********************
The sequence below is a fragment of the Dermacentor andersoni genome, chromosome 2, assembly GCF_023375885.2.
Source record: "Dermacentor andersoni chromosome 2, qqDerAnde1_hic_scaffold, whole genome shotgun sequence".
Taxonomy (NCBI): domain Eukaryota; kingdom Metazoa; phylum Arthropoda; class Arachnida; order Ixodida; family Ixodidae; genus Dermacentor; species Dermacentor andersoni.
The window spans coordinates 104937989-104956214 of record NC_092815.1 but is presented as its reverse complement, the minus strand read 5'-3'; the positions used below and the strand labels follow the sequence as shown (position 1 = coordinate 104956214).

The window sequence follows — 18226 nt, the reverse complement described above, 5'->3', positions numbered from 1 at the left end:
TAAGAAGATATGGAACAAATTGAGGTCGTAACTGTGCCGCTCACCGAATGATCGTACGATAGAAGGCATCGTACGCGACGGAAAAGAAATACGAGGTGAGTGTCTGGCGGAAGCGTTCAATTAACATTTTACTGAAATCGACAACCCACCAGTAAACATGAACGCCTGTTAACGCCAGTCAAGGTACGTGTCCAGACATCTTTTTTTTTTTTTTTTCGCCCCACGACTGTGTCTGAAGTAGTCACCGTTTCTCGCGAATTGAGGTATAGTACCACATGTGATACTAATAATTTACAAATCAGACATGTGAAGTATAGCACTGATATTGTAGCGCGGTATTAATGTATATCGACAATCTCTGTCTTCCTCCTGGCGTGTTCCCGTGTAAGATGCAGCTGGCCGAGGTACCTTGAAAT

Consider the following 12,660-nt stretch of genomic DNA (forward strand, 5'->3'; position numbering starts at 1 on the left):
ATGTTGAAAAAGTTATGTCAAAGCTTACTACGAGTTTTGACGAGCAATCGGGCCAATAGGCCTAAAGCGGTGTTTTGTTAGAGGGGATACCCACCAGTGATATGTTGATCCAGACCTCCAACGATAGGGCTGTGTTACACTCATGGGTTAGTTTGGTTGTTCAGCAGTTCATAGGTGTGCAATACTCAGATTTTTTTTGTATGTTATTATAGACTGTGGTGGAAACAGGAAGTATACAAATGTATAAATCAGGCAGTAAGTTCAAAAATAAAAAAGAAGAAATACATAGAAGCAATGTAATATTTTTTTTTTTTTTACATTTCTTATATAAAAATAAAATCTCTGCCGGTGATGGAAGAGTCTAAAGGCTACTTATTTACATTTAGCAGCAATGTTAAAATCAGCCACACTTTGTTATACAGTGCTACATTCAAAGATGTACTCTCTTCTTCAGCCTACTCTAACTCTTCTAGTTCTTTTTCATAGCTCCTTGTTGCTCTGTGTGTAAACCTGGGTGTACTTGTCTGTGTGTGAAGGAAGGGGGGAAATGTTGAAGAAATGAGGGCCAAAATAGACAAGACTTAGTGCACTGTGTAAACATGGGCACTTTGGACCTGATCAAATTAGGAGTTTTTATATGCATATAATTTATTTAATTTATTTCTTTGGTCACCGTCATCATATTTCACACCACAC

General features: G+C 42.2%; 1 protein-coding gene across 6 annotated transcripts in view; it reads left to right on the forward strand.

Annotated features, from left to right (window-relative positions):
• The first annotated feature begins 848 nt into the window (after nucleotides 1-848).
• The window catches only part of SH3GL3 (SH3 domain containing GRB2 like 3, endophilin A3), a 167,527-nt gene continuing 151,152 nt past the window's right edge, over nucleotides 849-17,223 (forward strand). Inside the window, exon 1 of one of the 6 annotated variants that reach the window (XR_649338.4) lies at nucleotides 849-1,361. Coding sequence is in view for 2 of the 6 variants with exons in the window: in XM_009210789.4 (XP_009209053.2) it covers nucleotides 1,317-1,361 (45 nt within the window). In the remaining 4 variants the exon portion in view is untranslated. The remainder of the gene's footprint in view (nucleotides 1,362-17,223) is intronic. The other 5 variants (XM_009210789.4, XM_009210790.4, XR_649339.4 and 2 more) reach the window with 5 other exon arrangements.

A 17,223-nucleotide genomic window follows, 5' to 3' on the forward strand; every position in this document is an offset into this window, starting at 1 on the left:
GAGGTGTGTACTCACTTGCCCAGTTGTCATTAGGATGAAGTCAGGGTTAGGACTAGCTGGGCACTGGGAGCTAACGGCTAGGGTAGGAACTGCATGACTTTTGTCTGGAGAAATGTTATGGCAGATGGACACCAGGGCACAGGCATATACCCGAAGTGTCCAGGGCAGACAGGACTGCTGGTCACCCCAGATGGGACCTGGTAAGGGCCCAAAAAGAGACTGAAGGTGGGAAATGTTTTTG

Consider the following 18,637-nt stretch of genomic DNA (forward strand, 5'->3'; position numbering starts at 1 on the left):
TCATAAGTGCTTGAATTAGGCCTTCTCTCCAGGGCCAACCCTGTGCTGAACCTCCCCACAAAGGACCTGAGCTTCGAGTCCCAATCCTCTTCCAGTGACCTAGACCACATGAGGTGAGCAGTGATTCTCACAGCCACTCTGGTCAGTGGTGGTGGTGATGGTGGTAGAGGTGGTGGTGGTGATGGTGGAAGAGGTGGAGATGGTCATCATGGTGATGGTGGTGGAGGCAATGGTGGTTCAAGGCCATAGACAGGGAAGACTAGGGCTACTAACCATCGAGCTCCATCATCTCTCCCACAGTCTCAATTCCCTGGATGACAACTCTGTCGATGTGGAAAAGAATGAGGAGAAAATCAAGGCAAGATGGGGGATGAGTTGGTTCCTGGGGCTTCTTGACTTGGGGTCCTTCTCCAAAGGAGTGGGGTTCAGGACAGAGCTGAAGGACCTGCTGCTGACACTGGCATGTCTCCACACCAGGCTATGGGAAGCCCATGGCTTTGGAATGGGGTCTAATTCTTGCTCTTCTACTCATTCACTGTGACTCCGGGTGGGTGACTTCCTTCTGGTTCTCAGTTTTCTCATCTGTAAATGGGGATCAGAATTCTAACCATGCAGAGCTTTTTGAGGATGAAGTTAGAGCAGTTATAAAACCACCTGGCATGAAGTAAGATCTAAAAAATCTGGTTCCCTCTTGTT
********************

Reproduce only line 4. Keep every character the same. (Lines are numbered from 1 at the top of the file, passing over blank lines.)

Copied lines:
The window spans coordinates 104937989-104956214 of record NC_092815.1 but is presented as its reverse complement, the minus strand read 5'-3'; the positions used below and the strand labels follow the sequence as shown (position 1 = coordinate 104956214).